Over the years family plots were purchased in Richland Cemetery. Families were given deeds (written documentation) to identify location of the graves; however, many graves in the cemetery are unmarked; therefore it is difficult to determine the number of unmarked graves.
It was reported in an article entitled "Richland's Unknown – gone but not forgotten" in the Greenville News dated February 3, 1983 that in 1907, a beautification report refers to the "new colored cemetery on East Elford Street" which indicates that the new location was "make shift" and unsuitable, its size inadequate, and its presence a danger to the neighborhood and to the city. "It is a costly mistake," the report continues, "it would be better for all parties concerned to seek a more level and suitable location farther out." Richland remains in its same location today.
The cemetery grounds were maintained by a sexton who lived adjacent to the site. He was responsible for selling lots, opening graves, and maintaining the walkways. By the 1940s, all plots were purchased. A six-grave lot sold for $10, according to former Springwood Sexton, the late Tom Garraux. Deeds are now the only way for a family to prove with certainty ownership of a plot.
The problem of identifying lots resulted from a fire at the Sexton's House which occurred some five (5) decades ago, destroying the records, according to Paul Ellis, City Parks and Grounds Administrator. It is uncertain when the fire took place. Another problem with identifying lots arose from the fact that families do not maintain their deeds or pass them on to another family member. Some plots are unused, others contain graves, but no tombstones. Many families could not afford tombstones. Other plots have been neglected or forgotten due to relocation of family members to other areas outside the city or state. Photo of grave at Richland Cemetery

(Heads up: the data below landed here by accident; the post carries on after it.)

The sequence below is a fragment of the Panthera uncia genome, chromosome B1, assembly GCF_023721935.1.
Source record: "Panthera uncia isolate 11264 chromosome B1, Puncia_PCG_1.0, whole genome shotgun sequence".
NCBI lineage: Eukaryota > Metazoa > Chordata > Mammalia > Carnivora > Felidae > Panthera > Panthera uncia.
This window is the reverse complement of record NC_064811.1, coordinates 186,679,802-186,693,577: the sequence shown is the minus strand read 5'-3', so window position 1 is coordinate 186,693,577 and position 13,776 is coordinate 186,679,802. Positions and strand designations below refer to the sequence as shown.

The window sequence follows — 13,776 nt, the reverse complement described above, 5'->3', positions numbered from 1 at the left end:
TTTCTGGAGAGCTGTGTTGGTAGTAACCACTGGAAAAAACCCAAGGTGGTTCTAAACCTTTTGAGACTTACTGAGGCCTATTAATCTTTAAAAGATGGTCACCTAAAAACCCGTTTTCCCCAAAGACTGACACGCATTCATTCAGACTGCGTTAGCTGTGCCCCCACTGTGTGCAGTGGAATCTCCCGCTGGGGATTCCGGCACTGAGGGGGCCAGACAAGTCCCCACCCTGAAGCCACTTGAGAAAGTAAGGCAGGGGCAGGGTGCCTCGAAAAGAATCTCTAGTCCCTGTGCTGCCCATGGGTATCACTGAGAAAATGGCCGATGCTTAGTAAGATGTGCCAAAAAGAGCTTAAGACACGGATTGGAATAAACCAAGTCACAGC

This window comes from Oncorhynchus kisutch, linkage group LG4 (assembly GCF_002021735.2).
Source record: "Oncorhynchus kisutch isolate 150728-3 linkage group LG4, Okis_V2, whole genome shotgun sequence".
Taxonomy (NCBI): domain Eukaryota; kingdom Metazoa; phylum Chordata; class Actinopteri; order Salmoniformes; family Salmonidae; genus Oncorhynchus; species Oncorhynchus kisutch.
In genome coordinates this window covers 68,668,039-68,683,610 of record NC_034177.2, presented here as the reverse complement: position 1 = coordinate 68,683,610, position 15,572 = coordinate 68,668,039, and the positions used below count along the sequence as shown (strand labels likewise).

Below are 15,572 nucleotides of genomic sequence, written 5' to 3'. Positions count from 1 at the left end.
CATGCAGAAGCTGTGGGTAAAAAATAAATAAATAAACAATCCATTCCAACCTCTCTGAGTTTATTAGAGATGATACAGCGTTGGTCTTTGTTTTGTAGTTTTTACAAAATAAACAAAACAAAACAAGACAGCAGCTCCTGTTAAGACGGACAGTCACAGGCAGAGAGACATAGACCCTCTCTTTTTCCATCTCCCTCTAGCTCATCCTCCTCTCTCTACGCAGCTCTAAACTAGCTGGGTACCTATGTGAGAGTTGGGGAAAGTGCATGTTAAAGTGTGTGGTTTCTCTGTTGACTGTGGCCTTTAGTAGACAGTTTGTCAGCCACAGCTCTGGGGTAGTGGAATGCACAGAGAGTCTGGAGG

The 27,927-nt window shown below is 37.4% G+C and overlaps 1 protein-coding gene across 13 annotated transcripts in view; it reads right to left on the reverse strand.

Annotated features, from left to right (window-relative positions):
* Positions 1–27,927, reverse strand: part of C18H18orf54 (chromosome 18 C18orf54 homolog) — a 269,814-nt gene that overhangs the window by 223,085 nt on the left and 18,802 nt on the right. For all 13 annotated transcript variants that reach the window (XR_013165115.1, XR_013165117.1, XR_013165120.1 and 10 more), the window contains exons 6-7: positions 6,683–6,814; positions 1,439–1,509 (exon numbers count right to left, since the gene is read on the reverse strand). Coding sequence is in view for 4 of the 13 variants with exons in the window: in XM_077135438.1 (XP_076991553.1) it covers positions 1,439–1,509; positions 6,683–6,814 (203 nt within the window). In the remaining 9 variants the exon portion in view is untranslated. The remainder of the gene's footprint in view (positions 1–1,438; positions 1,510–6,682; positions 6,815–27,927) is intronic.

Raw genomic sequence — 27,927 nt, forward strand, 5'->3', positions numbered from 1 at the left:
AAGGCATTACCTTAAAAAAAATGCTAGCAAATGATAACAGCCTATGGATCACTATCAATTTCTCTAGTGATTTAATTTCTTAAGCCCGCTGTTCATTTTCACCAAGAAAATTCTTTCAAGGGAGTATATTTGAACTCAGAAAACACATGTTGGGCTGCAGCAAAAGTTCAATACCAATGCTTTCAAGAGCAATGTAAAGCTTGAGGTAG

In order to properly identify and maintain grave sites and preserve their historical value to the community, it is suggested that local officials require the installation of appropriate headstones or markers at the time of burial or shortly thereafter.
According to the City Directory in the 1920s and 1930s there was a "colored settlement" located east of Richland Creek name "Richland Hill." There is no mention of how many families were located in this community.
Richland Cemetery has served as the final resting place for some of the most influential black citizens of Greenville. Some of them include Mr. William Sewell, a contractor who built Sterling High School and the S.C. Franks Mortuary; businessman, J. P. "Pick" Chappell; Hattie Logan Duckett, founder of the Phillis Wheatley Center, and an elementary school named in her honor; Elias Holloway, businessman and writer. Ministers are Rev. J. W. Lykes, Rev. J. F. Greene. Rev. Allen Richard Burke, Rev. C. L. Logan, Rev. B. Perry Murray, Rev. S. W. Williams, Rev. B. A. Lykes, Rev. B. E. Dolphin and Rev. J. L. Fisher. Teachers included Mrs. Mesolonghi Bowels, Mrs. Fisher, Mr. Jesse L. Bates, Mrs. Anna Richardson, Ms. Ella Mae Logan, Mrs. M. Whitterspoon, Mrs. Hadden, and Mrs. M. Calhoun, Mrs. Florence Lykes and others. One of the first black nurses was Mrs. Cora Chapman, and principal, Mrs. Lena White.
Today, the cemetery is approximately six acres in size and includes over 1400 documented grave sites. The graves date back from the late 1800s up to the present. Most of the tombstones in the four sections are in good condition. However, there are several tombstones that are broken and destroyed; some are illegible, and others have no inscriptions at all.
FRIENDS OF RICHLAND CEMETERY
Friends of Richland Cemetery, a non-profit support group, promotes a culture of stewardship within city government and our community to preserve and enhance the historic Richland Cemetery.
The advisory group partners with the City Council, the City Manager, and other City of Greenville staff on the development of programs, projects and initiatives needed for the beautification, historic preservation, maintenance, and continued appreciation of the cemetery. Friends of Richland Cemetery council also raises funds to support the recommendations, as approved by City leadership.
View the Friends of Richmond members here. If you are interested in serving on the Friends of Richland Cemetery advisory council, please contact the City of Greenville Clerk's Office at 864-467-4350.
Richland Cemetery is the resting place of many of Greenville’s most prominent African American citizens including educators, entrepreneurs, and healthcare providers.